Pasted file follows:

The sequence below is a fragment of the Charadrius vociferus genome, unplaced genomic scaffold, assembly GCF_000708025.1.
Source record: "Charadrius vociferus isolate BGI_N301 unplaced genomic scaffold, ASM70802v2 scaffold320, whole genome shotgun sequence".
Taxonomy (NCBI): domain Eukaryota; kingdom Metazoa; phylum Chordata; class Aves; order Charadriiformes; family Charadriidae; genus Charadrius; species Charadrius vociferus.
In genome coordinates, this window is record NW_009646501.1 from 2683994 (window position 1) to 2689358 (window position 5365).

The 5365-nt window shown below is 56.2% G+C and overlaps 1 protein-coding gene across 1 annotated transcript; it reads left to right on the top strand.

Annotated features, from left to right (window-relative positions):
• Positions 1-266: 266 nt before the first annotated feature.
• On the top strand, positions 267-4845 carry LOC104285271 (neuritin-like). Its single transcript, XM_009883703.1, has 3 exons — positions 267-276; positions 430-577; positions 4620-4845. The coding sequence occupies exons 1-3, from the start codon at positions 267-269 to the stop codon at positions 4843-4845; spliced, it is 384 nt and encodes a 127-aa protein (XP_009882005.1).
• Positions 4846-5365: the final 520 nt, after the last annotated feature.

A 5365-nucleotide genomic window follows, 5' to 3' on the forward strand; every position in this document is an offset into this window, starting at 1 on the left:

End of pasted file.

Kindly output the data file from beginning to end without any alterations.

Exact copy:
The sequence below is a fragment of the Charadrius vociferus genome, unplaced genomic scaffold, assembly GCF_000708025.1.
Source record: "Charadrius vociferus isolate BGI_N301 unplaced genomic scaffold, ASM70802v2 scaffold320, whole genome shotgun sequence".
Taxonomy (NCBI): domain Eukaryota; kingdom Metazoa; phylum Chordata; class Aves; order Charadriiformes; family Charadriidae; genus Charadrius; species Charadrius vociferus.
In genome coordinates, this window is record NW_009646501.1 from 2683994 (window position 1) to 2689358 (window position 5365).

The 5365-nt window shown below is 56.2% G+C and overlaps 1 protein-coding gene across 1 annotated transcript; it reads left to right on the top strand.

Annotated features, from left to right (window-relative positions):
• Positions 1-266: 266 nt before the first annotated feature.
• On the top strand, positions 267-4845 carry LOC104285271 (neuritin-like). Its single transcript, XM_009883703.1, has 3 exons — positions 267-276; positions 430-577; positions 4620-4845. The coding sequence occupies exons 1-3, from the start codon at positions 267-269 to the stop codon at positions 4843-4845; spliced, it is 384 nt and encodes a 127-aa protein (XP_009882005.1).
• Positions 4846-5365: the final 520 nt, after the last annotated feature.

A 5365-nucleotide genomic window follows, 5' to 3' on the forward strand; every position in this document is an offset into this window, starting at 1 on the left: